Water at the Bottom

Mention Lake Whitehall in Hopkinton to certain people and their response is immediate: “Who’s bringing the beer?”

Back in the day, this 592-acre reservoir was the gem in the less populated Woodville section of town, therefore prime for parties and hanging out. There was never any question why it was “off limits” to me (per my parents).

But now it’s going to be tough to keep me away — for very different reasons.

The Friends of Whitehall have worked hard to establish a trail around the  perimeter of the lake, about a 6-mile loop following the inlets and promontories on the shoreline. In a word, it’s gorgeous. Last winter three of us hiked most of the trail in about two feet of snow, listening to the ice on the lake crack and expand. I hate to admit I’d never been in those areas before, through pine groves and hollows. While there are houses close to the trail in a few places, others seem as remote and quiet as the northern mountains.

just another beautiful view at Whitehall

But enough about how pretty it is there. The important part is that biking it is a BLAST. Mostly. Prerequisites include lots of carbs and good brakes because you’ll need both.

I started at the Wood Street (Route 135) boat landing parking lot and headed west, because I thought the western shore was more difficult than the eastern. More on that later. At first you go through a meadow that seems to be the backyards of several houses. Pay no attention. Shore access is public all the way around despite the presence, in places, of private canoes and kayaks near the water.

The meadow is a quick warm-up before you start hitting the hills. These hills roll on and on all the way down the western side of the lake. In some places your destination is obscured by branches or a bend in the trail, making the bottom an unknown thrill. But there’s always water there.

the bottom of the hill is often an unknown quantity...

this one was clear: a long descent and a quick decision about popping over that log

The town is definitely geologically and hydrologically gifted, having three large bodies of water (Lakes Whitehall, Maspenock, and the other reservoir, Hopkinton State Park). Yet the geology, topography and above all, accessibility at Whitehall make it my new favorite.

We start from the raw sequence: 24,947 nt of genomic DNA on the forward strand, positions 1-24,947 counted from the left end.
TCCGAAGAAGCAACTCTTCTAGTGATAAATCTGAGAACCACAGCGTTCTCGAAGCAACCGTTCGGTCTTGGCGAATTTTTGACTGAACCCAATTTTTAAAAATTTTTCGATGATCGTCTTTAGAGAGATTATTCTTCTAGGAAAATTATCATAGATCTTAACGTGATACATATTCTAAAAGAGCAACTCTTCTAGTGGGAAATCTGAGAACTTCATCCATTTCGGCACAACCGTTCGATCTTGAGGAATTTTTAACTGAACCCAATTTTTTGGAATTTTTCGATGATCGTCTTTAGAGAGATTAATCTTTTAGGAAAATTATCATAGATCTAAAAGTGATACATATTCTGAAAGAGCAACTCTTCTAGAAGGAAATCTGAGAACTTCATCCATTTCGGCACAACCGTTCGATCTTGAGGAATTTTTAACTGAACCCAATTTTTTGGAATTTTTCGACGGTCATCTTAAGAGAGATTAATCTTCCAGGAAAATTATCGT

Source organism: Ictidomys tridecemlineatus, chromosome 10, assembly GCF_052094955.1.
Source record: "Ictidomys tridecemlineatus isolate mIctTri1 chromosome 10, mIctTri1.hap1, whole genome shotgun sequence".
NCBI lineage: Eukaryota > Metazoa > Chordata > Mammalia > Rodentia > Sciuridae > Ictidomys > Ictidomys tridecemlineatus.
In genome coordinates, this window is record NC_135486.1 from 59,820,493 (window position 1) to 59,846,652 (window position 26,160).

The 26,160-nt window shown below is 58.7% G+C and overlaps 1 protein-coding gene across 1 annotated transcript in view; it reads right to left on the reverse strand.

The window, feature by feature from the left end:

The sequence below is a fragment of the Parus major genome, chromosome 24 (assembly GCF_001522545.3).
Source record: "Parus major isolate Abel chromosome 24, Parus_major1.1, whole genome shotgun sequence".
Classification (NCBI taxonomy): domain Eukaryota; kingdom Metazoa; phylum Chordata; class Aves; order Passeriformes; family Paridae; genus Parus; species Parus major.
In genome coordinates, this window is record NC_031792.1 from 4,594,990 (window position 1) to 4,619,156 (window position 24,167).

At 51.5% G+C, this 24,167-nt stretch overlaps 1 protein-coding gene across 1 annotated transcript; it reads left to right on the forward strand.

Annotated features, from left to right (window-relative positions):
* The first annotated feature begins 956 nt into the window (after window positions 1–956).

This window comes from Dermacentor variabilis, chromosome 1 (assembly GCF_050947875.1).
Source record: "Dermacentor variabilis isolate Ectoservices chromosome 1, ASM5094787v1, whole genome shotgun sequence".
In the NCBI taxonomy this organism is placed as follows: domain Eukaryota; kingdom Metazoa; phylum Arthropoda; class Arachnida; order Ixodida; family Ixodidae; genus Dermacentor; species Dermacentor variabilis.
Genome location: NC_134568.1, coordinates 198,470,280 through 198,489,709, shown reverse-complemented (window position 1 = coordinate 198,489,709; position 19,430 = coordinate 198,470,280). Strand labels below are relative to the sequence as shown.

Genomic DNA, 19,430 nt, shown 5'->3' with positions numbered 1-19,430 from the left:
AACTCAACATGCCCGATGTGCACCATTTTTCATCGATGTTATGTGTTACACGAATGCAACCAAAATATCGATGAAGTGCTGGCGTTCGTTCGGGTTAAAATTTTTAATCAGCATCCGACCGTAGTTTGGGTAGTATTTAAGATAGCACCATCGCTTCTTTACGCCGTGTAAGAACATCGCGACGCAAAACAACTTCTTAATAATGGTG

The trails vary from double-wide smooth beds of pine needles to skinny single track to mountain goats only. There are a few gullies to cross, some with wooden bridges. And that’s just the west side.

Around the south end of the lake there’s a town well. In here is some tough (impossible for me) vertical and some goat paths that wind so closely around trees and at such an angle that, well, it doesn’t hurt to try ’em…

the angle of the goat paths make them interesting to try

I can’t describe every part of every trail, so I’ll move on to the east side, a very different experience. I call this the east side because it’s the portion from Pond Street back north toward the Wood Street boat landing. I wasn’t ready for the level of technicality here. It was like riding in a completely different part of the state.

The west side had pine paths and whoop-de-do hills to swoop up and down. The east side has fewer hills and a LOT more rocks. The paths are narrower, and there are tons of little mud holes filled with sticky black mud. It was a tough transition to make. I spent a lot more time off my bike than on it, and the trail markers were a bit more difficult to spot. I am so glad I rode west from the parking lot than trying to tackle this first as I might have given up partway.

If I were interested in a technical trail run or moderate hike, the east side would have my vote. But like most people, I gravitate to the comfort of smooth trails and less underbrush, so the west side is far and away my favorite. In fact, I even ditched the east side about 2/3 of the way through. My legs were jelly, I was itchy from being raked by branches, and I was tired of getting on and off the bike so frequently. And the nearby road was just too tempting.

On either side, the water is always there, and it’s a little challenging to stay focused on the trails when all sorts of beautiful vistas open up as the trail winds from the tops of ridges to just feet from the water’s edge. All in all, Whitehall is an amazing biking destination. Bring lunch. Set a fishing line. And check your brakes first!

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2 Responses to “Water at the Bottom”

  1. Giulietta Says:

    Hi Alison,

    Great news! Jimmy and I have gone kayaking there. This new loop is tremendous. Thanks for letting the MetroWest world know. We can go after work. I love Ashland State Park, but I need some hoofing it diversity.

    I see you going in a whole new life/work adventure here.

    Giulietta

  2. Sibyl - alternaview Says:

    Alison: Sounds like a great adventure and a great journey. Thanks for sharing it. I felt as if I was there.

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